Almost half of the population are in favour of reintroducing 100 per cent loan-to-value mortgages as a means to helping first-time buyers into the housing market.
A YouGov survey of 9,713 adults in the UK revealed 48 per cent believed reviving 100 per cent LTV mortgages was a "good idea", 32 per cent thought it was a "bad idea" and 20 per cent "did not know".
The survey followed a suggestion by the Building Societies Association (BSA) that lenders should "revisit the case" for 100 per cent mortgages, where a borrower would not require a deposit, to help the younger generation get on the housing ladder.
The trade organisation’s report found most underwriters in the sector were not "philosophically averse" to 100 per cent LTV lending, but the associated risk was well appreciated.
The calls to reintroduce the controversial mortgage have been met with industry scepticism, with one commentator calling the loan type an "old financial services pantomime villain".
Of the 18 to 24-year-old respondents to the YouGov survey, 46 per cent responded positively to the prospect of a 100 per cent LTV mortgage and 22 per cent believed it to be a bad idea.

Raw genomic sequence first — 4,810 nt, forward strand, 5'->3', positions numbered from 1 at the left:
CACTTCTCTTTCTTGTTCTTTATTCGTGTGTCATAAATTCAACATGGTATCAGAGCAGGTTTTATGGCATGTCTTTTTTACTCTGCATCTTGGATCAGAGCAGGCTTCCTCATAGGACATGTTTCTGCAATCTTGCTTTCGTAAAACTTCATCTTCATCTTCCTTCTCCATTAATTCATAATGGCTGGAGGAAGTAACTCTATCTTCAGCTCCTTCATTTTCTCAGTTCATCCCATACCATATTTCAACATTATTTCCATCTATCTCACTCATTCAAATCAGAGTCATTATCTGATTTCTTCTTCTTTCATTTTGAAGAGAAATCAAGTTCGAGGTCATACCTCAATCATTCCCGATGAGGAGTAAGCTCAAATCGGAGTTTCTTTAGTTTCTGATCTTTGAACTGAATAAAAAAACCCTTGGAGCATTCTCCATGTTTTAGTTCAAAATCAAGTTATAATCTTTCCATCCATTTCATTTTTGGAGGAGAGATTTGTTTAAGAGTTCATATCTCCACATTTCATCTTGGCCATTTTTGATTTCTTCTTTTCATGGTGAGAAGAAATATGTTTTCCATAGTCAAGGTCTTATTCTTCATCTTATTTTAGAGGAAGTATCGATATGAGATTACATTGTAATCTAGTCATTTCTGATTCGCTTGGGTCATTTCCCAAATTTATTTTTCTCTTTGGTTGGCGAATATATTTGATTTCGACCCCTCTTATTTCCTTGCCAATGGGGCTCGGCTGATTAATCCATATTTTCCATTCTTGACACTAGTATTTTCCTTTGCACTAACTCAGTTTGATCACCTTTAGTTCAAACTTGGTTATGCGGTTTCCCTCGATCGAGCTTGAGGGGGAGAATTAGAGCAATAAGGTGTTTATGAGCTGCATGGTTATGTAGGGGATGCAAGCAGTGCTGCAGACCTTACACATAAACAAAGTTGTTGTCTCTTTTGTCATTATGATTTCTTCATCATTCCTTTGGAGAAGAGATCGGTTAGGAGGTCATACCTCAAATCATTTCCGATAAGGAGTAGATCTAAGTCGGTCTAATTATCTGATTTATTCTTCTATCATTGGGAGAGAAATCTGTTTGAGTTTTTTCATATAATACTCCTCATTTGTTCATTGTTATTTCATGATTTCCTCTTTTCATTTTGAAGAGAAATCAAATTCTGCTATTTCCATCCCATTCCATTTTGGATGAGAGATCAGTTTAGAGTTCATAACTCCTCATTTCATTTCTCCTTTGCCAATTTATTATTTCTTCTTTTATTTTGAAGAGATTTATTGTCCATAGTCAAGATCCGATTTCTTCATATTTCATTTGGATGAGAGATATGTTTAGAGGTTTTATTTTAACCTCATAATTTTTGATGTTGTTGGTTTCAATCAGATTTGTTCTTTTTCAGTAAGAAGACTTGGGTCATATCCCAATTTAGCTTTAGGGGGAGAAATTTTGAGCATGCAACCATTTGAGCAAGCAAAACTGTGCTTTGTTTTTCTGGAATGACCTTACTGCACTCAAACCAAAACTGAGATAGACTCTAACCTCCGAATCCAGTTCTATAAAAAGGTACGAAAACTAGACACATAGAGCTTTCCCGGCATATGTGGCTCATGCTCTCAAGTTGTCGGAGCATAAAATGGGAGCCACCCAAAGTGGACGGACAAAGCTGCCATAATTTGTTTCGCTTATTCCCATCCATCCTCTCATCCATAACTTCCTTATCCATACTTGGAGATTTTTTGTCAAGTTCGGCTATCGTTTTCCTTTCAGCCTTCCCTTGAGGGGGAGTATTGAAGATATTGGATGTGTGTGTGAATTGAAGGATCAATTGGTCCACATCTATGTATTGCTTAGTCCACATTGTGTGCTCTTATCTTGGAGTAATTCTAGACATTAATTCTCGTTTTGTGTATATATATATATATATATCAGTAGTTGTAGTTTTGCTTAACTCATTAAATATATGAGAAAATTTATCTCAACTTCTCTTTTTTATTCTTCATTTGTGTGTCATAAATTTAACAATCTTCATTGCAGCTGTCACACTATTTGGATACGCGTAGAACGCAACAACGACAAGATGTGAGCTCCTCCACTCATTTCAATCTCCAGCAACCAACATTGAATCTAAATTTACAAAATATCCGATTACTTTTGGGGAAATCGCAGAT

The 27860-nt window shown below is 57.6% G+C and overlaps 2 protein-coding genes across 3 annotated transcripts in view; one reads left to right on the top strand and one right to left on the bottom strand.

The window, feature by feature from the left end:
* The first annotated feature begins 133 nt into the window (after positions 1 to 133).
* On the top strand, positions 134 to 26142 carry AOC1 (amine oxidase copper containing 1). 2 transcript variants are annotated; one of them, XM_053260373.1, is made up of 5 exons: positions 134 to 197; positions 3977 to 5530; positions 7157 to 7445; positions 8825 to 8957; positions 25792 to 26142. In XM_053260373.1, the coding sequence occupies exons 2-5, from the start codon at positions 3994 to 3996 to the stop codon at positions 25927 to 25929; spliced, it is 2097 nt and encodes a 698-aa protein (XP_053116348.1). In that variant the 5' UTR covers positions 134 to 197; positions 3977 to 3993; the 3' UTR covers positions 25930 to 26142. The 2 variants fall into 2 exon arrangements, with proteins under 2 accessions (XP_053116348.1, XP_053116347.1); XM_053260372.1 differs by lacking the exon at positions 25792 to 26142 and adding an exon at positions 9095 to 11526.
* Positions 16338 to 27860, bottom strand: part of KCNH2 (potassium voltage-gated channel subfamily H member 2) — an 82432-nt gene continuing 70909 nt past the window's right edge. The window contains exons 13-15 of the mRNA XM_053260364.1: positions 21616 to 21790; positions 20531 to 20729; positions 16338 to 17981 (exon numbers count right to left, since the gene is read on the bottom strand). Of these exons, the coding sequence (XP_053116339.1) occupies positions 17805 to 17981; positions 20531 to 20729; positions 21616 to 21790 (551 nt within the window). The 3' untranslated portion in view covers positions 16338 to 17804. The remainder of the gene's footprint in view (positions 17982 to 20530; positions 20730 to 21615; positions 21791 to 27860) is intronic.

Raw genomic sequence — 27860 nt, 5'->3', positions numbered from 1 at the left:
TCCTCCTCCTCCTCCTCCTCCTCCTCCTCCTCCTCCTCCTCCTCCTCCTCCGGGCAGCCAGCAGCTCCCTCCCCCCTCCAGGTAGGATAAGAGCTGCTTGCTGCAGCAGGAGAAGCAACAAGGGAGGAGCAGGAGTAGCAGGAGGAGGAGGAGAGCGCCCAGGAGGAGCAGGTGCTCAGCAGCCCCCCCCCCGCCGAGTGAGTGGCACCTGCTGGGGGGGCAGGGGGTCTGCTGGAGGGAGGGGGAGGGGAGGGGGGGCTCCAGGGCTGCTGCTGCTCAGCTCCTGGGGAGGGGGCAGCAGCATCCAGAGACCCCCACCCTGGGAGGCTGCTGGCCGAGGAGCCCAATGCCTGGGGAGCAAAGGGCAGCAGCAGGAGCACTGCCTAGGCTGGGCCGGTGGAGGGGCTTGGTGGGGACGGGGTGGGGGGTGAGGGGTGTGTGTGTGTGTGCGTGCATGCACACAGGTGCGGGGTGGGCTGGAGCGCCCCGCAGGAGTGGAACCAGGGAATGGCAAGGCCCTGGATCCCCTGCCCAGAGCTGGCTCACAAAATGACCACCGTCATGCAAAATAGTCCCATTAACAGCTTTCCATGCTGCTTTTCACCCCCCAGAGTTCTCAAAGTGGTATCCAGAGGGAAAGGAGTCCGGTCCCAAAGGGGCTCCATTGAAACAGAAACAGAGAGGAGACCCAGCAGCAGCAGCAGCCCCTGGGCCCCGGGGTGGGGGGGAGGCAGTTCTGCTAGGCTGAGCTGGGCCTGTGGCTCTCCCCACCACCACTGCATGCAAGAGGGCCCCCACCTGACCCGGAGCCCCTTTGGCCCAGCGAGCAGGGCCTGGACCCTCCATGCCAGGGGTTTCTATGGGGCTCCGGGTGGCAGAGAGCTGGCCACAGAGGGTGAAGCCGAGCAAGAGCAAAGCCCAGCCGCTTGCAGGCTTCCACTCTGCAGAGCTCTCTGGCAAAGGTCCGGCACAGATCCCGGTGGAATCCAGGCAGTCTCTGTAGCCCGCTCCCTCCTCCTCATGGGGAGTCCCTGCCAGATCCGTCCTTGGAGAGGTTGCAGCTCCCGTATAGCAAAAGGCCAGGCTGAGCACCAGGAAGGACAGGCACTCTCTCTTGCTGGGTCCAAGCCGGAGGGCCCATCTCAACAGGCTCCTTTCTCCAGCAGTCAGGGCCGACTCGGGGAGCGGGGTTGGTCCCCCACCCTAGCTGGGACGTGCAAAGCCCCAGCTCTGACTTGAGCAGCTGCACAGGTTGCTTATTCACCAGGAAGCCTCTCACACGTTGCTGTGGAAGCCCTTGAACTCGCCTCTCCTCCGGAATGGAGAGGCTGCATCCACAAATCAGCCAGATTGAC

Danny Belton, head of lender relationships at Legal & General Mortgage Club, said he believes the rationale behind the return of 100 per cent loan-to-value (LTV) mortgages is interesting but added it is not the solution to the current issues facing first-time buyers.
He said: "At the very least it would mean lenders would have to significantly increase the amount of capital they would be required to hold, which is just not sustainable.
"What would be more beneficial is for more buyers to utilise schemes such as shared ownership and Help to Buy or even make use of guarantor mortgages."
Mr Belton said the industry does need more innovation and praised the launch of Cambridge Building Society's 98 per cent LTV 'First Step' product.
He said: "We need to help those buyers currently in rental accommodation who would pass the affordability checks, have a good track record of making rental payments, but are struggling to raise a deposit for their first home.
"This niche market is only going to grow in the coming years, but 100 per cent LTV mortgages are not the answer to challenges facing younger buyers."